In a recent Drug Facts Chat Day, freeman-jones of Dr. Henry A. Wise Jr. High School, Maryland asked:
Can taking Ritalin help you if you have not been prescribed Ritalin?
Ritalin is a drug used in the treatment of attention deficit hyperactivity disorder (ADHD) and is classified as a stimulant. The term stimulants can be used to refer to any number of drugs, including prescription drugs like methylphenidate (Ritalin’s scientific name) and dextroamphetamine (Adderall).
People diagnosed (by a doctor) with ADHD can benefit from these drug when they’re used as prescribed. However, teens with an ADHD prescription are sometimes pressured by friends to share some of their pills because they think the pills will help them focus or stay alert or ace an exam.Trouble is, when you take a pill that’s been prescribed for someone else’s weight, symptoms and body chemistry, or take more than the right dose for your own body, it can bring on more harm than good. Like changing your mood in ways that you can’t control, or raising your blood pressure, heart rate, and body temperature. And when the effects wear off, you might feel extreme fatigue and maybe even depression.
Better than borrowing someone’s prescription pills is GETTING SLEEP. It’s safe and easy and will help you learn and stay mentally and physically alert. Maybe that’s why sleep is such a major part of our lives. Get it for free now (ok, wait ‘til bedtime).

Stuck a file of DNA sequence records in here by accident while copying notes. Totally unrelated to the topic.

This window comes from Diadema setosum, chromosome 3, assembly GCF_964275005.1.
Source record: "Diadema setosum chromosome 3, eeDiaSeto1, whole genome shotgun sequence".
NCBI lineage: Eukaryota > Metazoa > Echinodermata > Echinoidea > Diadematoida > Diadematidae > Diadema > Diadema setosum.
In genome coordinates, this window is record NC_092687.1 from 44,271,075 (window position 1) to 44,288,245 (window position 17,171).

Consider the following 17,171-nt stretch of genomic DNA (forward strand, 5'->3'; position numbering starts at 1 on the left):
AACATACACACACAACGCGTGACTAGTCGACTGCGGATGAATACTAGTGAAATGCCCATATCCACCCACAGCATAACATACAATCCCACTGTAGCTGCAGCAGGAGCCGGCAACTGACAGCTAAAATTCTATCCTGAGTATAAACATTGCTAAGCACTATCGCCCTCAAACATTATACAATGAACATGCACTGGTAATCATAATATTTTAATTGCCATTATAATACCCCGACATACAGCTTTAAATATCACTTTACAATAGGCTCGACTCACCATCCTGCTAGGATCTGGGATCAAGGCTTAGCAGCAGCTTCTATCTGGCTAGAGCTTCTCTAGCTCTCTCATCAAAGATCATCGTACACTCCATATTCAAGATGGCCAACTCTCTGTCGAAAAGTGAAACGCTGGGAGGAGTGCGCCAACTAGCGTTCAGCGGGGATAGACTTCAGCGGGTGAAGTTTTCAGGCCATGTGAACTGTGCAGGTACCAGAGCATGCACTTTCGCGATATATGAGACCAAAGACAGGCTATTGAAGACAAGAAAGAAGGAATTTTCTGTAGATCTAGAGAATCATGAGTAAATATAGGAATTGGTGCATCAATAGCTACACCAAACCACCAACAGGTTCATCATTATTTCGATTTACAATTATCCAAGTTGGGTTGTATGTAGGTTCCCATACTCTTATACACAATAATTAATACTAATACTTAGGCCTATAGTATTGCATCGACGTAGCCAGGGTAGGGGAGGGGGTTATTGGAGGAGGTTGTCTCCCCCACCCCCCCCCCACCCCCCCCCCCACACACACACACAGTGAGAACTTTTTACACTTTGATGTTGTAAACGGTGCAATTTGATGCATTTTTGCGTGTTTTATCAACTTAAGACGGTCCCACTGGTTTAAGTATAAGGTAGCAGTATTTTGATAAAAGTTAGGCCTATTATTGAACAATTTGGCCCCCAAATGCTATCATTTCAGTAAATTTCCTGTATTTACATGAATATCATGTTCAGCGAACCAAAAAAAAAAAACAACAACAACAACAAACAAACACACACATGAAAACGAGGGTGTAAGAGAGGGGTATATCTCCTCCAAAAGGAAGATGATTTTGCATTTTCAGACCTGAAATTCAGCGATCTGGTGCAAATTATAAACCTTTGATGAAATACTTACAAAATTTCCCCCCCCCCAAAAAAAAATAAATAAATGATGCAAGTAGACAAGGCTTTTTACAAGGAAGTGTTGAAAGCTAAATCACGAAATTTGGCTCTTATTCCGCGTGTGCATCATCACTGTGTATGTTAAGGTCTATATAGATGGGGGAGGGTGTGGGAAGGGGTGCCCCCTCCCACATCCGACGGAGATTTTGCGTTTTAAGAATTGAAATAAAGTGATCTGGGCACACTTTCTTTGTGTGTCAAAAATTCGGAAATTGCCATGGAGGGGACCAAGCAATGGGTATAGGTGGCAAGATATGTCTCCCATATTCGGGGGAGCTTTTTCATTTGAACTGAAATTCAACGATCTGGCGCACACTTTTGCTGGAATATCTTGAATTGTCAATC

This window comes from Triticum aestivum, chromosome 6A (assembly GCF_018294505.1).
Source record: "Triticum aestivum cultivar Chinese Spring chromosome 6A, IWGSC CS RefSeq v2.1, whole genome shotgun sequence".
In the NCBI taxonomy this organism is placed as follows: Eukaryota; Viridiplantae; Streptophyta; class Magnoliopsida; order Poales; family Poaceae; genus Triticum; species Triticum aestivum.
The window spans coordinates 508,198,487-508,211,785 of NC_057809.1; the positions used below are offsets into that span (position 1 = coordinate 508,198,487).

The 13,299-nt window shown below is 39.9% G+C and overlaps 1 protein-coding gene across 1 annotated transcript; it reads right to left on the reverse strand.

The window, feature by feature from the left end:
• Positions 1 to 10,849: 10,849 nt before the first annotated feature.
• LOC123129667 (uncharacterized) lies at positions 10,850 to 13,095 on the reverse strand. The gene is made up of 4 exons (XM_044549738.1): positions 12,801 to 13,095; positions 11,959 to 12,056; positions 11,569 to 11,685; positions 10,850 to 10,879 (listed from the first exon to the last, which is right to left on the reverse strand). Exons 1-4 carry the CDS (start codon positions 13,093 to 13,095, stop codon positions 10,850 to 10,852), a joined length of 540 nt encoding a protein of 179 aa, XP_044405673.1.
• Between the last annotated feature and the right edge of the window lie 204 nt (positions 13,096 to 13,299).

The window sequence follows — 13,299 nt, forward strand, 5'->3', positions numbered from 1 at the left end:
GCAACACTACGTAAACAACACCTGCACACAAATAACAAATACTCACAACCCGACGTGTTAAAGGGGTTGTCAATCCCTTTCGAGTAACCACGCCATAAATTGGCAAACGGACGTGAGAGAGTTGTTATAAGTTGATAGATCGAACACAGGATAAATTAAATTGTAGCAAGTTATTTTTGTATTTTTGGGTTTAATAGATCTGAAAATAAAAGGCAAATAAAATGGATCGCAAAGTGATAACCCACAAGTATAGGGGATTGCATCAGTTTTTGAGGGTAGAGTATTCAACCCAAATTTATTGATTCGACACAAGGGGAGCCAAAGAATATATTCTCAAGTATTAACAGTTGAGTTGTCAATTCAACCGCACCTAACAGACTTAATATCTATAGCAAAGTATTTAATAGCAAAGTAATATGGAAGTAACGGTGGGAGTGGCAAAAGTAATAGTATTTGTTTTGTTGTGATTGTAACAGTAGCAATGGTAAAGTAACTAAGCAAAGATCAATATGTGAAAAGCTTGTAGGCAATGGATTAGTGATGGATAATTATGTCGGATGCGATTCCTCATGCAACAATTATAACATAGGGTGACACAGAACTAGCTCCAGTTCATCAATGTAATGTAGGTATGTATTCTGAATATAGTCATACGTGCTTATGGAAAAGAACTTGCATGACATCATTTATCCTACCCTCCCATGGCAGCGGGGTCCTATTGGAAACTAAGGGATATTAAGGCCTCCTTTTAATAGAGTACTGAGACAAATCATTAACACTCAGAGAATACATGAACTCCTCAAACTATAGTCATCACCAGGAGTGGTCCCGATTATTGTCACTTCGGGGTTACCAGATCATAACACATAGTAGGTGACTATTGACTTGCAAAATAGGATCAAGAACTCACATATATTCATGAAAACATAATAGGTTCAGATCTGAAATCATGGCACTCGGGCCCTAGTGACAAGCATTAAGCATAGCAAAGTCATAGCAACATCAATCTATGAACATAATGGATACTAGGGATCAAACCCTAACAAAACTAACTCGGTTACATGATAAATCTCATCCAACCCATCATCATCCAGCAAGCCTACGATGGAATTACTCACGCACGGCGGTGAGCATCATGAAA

There’ve been lots of headlines lately about the dangers of prescription drug abuse—like taking a friend’s.
BUT—for people who do not have ADHD, stimulants flood the brain with dopamine, causing a dopamine overload. So instead of having a calming effect as they would on people with ADHD, stimulants taken without a medical reason can disrupt brain communication and cause euphoria. It might feel good at first, but repeated abuse of stimulants can:
- Increase blood pressure, heart rate, and body temperature.
- Decrease appetite and sleep.
- Cause feelings of hostility and paranoia.
- Increase a person’s risk for addiction.
Doctors take many factors into account when prescribing a drug for a person who needs it: dose size, the person’s weight and height, how long the drug should be taken, and much more. The bottom line is that drugs affect everyone differently. Want to see how abusing Adderall could affect you physically and academically? Choose Your Path.